SELECTING A SEXUAL HARASSMENT TRAINER IN NORTH CAROLINA
Selecting a Sexual Harassment training in North Carolina is an effective way to prevent problems before they occur, while inspiring and motivating employees to perform better, increasing professionalism while creating a fun, very interactive learning experience.
Training companies, such as MVP Seminars and Employee Harassment Training can help book your selected Harassment trainer who will personalize the training specifically to relate to the specific business & any issues that HR would like discussed. Our MVP Sexual Harassment training seminars are available in the following North Carolina cities: Charlotte, Raleigh, & Greensboro
Charlotte, North Carolina
Benefits of Sexual Harassment Seminar Training in North Carolina
Does North Carolina have an official position on unlawful workplace harassment? Yes.
The State of North Carolina has a zero tolerance for unlawful workplace harassment in any form, and seeks to provide a workplace that is free from unlawful workplace harassment, including sexual harassment, discrimination and retaliation. The state’s “Unlawful Workplace Harassment” policy can be found at this link: https://oshr.nc.gov/policies-forms/eeo/unlawfulworkplace-harassment Can workplace harassment be based on factors other than sex? Yes. All employees have the right to work in an environment free from unlawful discrimination and harassing conduct. Actions based on race, sex, religion, national origin, age, color, disability, genetic information, or political affiliation are considered unlawful. What are examples of other types of unlawful workplace harassment? Jokes, comments, actions, and other behaviors that are based on an individual’s race, sex, religion, national origin, age, color, disability, genetic information or political affiliation can be considered unlawful workplace harassment. An example of this can include comments that regularly denounce an individual’s religious practices (e.g. dietary restrictions, holiday observance, etc.) and jokes that ridicule and negatively stereotype an individual’s racial identity and/or national origin (e.g. mimicking accents, derogatory images, etc.). What is sexual harassment? Sexual harassment is a form of sex discrimination. When it occurs on the job it violates the laws against sex discrimination in the workplace, including Title VII of the Civil Rights Act of 1964. Sexual harassment is unwelcome behavior that happens to you because of your sex. Does sexual harassment have to involve sex? No. Harassment does not have to involve any physical contact at all; words alone may be enough. Conduct that is sexual in nature but does not include any sexual contact is still sexual harassment, this includes, but is not limited to, sexual advances, repeated requests for dates, lewd remarks, pornographic pictures, or sexual jokes. Is it possible to be sexually harassed by someone who is the same sex as I am? Yes. Males can sexually harass males, and females can sexually harass females. Is it possible to be harassed by someone who is not my supervisor? Yes. The harasser does not have to be your supervisor for the harassment to be illegal. Employers have a responsibility to provide a workplace free from unlawful workplace harassment, whether the harasser is your supervisor, a supervisor in another department, a co-worker, a subordinate, or even a customer or client. I keep hearing the term “Quid Pro Quo Harassment”, what does it mean? Quid Pro Quo Harassment is unwelcome conduct by an individual against another individual based upon a protected class where submission to or rejection of such conduct is used, whether clearly and directly stated or not, as the basis for decisions affecting an individual’s employment-related issues (e.g., salary, promotion, professional development, etc.). How and who do I notify if I believe I am being harassed at work? Employees are encouraged to inform the harasser directly that the conduct is unwelcome and must stop. Employees should also report harassment to management at an early stage to prevent escalation. If you are going to file a harassment grievance against a co-worker, the first formal conversation should be with your supervisor, if possible. If you need to file a harassment grievance about your supervisor, your conversation should be with a Human Resources representative. Additional information can be found in the “Employee Grievance” policy at this link: https://oshr.nc.gov/policies-forms/discipline-appealsgrievances/employee-grievance-policy Can my employer retaliate if I file a complaint of harassment? No, retaliation is prohibited.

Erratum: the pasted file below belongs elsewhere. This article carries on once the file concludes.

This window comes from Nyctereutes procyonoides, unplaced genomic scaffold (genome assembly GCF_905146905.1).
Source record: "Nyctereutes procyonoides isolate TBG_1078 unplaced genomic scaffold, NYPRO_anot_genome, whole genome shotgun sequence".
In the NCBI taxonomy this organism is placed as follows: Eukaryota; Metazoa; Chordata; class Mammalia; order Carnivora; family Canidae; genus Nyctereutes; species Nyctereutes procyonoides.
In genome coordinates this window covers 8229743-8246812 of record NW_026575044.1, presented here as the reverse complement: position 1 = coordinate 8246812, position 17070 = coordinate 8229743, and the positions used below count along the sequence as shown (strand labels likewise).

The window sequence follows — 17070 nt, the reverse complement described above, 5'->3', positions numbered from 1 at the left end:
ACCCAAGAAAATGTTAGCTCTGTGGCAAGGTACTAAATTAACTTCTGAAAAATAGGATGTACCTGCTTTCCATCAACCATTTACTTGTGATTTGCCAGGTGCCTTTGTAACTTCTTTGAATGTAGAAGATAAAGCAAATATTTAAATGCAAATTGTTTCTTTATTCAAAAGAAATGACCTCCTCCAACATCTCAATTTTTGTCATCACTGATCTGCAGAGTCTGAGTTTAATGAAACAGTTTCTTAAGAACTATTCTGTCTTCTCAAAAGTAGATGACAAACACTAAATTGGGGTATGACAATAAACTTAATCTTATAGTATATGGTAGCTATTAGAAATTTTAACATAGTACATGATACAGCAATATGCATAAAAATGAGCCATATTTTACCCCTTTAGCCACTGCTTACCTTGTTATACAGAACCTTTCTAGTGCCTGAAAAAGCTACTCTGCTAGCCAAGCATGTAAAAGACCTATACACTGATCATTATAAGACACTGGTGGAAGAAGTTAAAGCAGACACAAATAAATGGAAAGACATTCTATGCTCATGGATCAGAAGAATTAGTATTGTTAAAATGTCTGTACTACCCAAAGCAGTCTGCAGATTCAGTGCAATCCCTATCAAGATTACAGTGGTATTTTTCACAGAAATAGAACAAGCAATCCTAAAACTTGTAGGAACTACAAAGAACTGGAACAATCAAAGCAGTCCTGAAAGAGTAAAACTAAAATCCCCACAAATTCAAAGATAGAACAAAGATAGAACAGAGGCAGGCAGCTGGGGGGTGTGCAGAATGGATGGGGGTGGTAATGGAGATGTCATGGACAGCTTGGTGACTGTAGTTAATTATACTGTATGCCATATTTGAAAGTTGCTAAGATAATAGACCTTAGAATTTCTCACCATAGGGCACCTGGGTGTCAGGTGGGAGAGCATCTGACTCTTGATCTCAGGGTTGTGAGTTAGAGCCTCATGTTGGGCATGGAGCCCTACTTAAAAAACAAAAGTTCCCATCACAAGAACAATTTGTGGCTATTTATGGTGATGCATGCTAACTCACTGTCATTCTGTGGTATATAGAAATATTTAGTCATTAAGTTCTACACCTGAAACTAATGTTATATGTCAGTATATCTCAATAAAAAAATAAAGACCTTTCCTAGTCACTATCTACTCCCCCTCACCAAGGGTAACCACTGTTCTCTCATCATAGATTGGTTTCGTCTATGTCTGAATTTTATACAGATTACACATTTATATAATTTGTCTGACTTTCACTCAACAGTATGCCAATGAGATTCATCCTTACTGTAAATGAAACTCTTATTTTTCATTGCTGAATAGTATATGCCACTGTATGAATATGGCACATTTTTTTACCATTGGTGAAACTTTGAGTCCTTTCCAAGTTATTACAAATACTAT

North Carolina cities providing onsite Sexual harassment training Seminars:
Charlotte: Hyatt Hotel
222 S Caldwell St, Charlotte, NC 28202
Embassy Suites by Hilton Raleigh Durham Research Triangle
201 Harrison Oaks Boulevard Cary, North Carolina 27513 USA
Tru by Hilton Greensboro
1706 S. 40 Drive Greensboro, North Carolina 27407 USA